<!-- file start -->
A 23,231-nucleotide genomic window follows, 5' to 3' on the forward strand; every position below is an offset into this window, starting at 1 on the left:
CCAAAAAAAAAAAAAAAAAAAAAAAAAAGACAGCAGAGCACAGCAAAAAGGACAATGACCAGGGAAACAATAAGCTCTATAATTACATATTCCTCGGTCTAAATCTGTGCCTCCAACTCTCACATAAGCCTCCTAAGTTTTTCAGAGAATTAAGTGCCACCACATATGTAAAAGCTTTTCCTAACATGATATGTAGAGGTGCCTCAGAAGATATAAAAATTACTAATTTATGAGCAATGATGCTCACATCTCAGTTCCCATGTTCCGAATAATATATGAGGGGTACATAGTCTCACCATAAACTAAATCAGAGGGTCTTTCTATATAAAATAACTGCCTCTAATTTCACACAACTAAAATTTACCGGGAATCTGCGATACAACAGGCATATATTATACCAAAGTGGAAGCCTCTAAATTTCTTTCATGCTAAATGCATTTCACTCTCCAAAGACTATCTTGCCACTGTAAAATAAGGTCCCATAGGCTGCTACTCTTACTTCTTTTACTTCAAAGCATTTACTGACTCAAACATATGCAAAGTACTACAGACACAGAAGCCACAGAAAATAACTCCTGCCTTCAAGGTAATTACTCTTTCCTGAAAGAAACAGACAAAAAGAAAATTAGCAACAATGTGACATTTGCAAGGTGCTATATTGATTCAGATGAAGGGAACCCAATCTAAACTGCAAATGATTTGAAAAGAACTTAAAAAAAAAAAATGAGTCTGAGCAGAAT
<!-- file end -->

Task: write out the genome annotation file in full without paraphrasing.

A 23,231-nucleotide genomic window follows, 5' to 3' on the forward strand; every position below is an offset into this window, starting at 1 on the left:
CCAAAAAAAAAAAAAAAAAAAAAAAAAAGACAGCAGAGCACAGCAAAAAGGACAATGACCAGGGAAACAATAAGCTCTATAATTACATATTCCTCGGTCTAAATCTGTGCCTCCAACTCTCACATAAGCCTCCTAAGTTTTTCAGAGAATTAAGTGCCACCACATATGTAAAAGCTTTTCCTAACATGATATGTAGAGGTGCCTCAGAAGATATAAAAATTACTAATTTATGAGCAATGATGCTCACATCTCAGTTCCCATGTTCCGAATAATATATGAGGGGTACATAGTCTCACCATAAACTAAATCAGAGGGTCTTTCTATATAAAATAACTGCCTCTAATTTCACACAACTAAAATTTACCGGGAATCTGCGATACAACAGGCATATATTATACCAAAGTGGAAGCCTCTAAATTTCTTTCATGCTAAATGCATTTCACTCTCCAAAGACTATCTTGCCACTGTAAAATAAGGTCCCATAGGCTGCTACTCTTACTTCTTTTACTTCAAAGCATTTACTGACTCAAACATATGCAAAGTACTACAGACACAGAAGCCACAGAAAATAACTCCTGCCTTCAAGGTAATTACTCTTTCCTGAAAGAAACAGACAAAAAGAAAATTAGCAACAATGTGACATTTGCAAGGTGCTATATTGATTCAGATGAAGGGAACCCAATCTAAACTGCAAATGATTTGAAAAGAACTTAAAAAAAAAAAATGAGTCTGAGCAGAAT